“We know what we wanted to honour this evening. It was a sign of destiny, written in the sky. There was a force with us. I think God has helped us and given us strength,” the Frenchman told a post-final press conference.
After Zambia’s stunning defeat of hot favourites Côte d’Ivoire, Renard embraced Kalusha Bwalya—the Zambian Football Federation chief and only survivor of the ill-fated 1993 national team.
Bwalya was the one who had enough confidence to appoint Renard, then assistant to Ghana manager Claude LeRoy, as coach of Zambia in 2008, and again to re-sign him in 2010.
Renard reflected: “Kalusha was one of the best Zambian players of the last century ... Then he was coach of the national team, now our president ... He survived the crash, he was supposed to have been on that plane which was going to play a World Cup qualifier against Senegal ... He knows how terrible this crash was for the nation ... I want to dedicate this title to him, he gave me my chance when nobody knew me ... With Claude LeRoy and Kalusha I have been fortunate to have met these two people along my journey.”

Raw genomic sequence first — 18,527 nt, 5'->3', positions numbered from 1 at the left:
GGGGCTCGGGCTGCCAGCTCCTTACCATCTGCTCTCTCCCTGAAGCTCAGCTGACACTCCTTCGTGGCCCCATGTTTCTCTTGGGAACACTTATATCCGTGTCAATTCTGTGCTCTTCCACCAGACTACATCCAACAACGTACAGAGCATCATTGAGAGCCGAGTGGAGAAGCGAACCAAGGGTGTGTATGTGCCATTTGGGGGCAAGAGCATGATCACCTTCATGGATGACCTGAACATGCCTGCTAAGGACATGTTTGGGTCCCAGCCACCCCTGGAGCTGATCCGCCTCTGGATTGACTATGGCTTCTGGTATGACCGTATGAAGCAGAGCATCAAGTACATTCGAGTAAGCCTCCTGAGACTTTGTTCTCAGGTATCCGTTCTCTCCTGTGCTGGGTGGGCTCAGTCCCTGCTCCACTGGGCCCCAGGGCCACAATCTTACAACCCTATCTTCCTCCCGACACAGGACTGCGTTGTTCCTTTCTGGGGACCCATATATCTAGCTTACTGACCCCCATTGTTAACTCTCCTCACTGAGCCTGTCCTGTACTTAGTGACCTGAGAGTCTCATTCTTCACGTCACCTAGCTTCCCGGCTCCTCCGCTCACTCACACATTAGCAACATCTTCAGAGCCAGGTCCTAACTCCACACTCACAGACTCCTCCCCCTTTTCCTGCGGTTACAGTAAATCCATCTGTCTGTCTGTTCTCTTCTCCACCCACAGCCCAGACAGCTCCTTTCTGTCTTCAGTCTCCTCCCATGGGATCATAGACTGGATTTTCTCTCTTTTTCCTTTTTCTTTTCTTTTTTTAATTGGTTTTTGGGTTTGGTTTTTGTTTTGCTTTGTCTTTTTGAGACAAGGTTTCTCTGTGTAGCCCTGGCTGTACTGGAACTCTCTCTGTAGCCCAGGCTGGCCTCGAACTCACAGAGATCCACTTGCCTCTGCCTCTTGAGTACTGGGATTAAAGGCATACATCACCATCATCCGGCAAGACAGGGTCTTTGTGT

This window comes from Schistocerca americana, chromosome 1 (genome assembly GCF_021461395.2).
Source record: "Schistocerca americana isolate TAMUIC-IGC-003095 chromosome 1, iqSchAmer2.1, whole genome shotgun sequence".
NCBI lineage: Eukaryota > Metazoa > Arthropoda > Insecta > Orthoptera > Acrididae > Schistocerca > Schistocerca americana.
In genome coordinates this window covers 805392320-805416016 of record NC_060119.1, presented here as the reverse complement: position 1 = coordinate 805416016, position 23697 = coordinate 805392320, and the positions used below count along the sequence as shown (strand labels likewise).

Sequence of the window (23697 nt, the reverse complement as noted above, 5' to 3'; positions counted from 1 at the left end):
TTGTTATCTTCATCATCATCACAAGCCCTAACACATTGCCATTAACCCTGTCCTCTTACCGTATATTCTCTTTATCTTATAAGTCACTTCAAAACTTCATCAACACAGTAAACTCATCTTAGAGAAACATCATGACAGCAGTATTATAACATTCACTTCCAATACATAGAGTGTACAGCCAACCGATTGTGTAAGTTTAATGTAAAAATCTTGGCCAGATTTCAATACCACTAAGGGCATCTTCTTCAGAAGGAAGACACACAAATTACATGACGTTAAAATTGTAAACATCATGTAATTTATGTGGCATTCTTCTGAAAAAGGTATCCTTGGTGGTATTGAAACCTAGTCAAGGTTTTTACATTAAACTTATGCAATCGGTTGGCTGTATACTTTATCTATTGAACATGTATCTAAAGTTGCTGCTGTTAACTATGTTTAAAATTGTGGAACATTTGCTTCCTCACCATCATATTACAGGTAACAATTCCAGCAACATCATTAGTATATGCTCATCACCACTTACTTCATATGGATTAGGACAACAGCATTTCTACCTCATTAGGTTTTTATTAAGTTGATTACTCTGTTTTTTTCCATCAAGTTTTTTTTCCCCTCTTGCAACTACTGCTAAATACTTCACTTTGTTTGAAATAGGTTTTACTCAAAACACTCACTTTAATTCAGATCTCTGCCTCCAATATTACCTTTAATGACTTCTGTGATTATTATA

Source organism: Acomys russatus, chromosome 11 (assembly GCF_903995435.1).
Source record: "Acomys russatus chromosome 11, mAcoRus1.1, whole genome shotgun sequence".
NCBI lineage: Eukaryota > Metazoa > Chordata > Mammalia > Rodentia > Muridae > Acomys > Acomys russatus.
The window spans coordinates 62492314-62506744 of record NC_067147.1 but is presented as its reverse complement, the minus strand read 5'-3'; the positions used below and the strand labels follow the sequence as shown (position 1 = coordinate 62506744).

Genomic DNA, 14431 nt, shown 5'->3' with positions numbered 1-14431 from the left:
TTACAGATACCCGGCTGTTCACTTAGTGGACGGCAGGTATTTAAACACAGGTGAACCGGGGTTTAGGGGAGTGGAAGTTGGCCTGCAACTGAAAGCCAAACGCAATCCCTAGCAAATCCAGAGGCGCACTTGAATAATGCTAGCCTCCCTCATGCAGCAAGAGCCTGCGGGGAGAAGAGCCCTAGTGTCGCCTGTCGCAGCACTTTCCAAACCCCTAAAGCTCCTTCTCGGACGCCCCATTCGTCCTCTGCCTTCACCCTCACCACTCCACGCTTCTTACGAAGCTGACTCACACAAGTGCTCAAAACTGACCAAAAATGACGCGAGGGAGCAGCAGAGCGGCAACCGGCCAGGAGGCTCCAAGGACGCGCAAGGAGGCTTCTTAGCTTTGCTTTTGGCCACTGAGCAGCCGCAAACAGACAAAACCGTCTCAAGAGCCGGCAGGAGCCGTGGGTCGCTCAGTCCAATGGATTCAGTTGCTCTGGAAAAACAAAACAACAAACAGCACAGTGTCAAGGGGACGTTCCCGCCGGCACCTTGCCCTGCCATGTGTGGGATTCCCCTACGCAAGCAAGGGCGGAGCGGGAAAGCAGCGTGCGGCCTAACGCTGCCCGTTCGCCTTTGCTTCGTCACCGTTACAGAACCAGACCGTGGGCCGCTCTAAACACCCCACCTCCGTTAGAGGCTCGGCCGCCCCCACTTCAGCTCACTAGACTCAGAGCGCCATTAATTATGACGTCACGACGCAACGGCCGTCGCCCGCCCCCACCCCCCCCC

There was a moment when Zambia’s famous team spirit appeared to be fractured in Sunday’s high pressure atmosphere.
Renard remonstrated furiously with Davies Nkausu after the defender had let Côte d’Ivoire forward Gervinho bear down dangerously on Zambia’s goal. Renard then pushed Nkausu in the chest to ram home his point.
Instead of reacting angrily, the player nodded his head, patted the emotional Frenchman on the shoulder and went back to winning Zambia’s first major football title.
It encapsulated a unique bond between Renard and his players that maybe few outside the camp fully understood before Zambia’s unexpected victory.
Renard said “for you maybe it’s incredible for me to react like this, but they know me”.
Renard reckoned Zambia had been lucky to play all their games up to the final across the Gabonese border in Equatorial Guinea, explaining: “It was only possible for us to return to Gabon [to honour the 1993 team] if we made the final. That gave us incredible strength.”
Zambian midfielder Isaac Cansa said they appreciated they had achieved something enormous for the Zambian people.
“The 1993 tragedy played its role. We weren’t favourites for the competition or the final, but we believed in ourselves.”
Renard, who has joined a select club of Frenchman to win the Nations Cup, a group that includes LeRoy and Roger Lemerre, who won in 2004 with Tunisia, says his future lies with Zambia.
“It’s a fantastic country. I’m proud to bring the Cup back to Zambia.”
Even though it was Stoppila Sunzu who converted the winning penalty his teammate Rainford Kalaba had had the chance to score the decisive spot-kick after Kolo Toure had missed the Côte d’Ivoire’s seventh.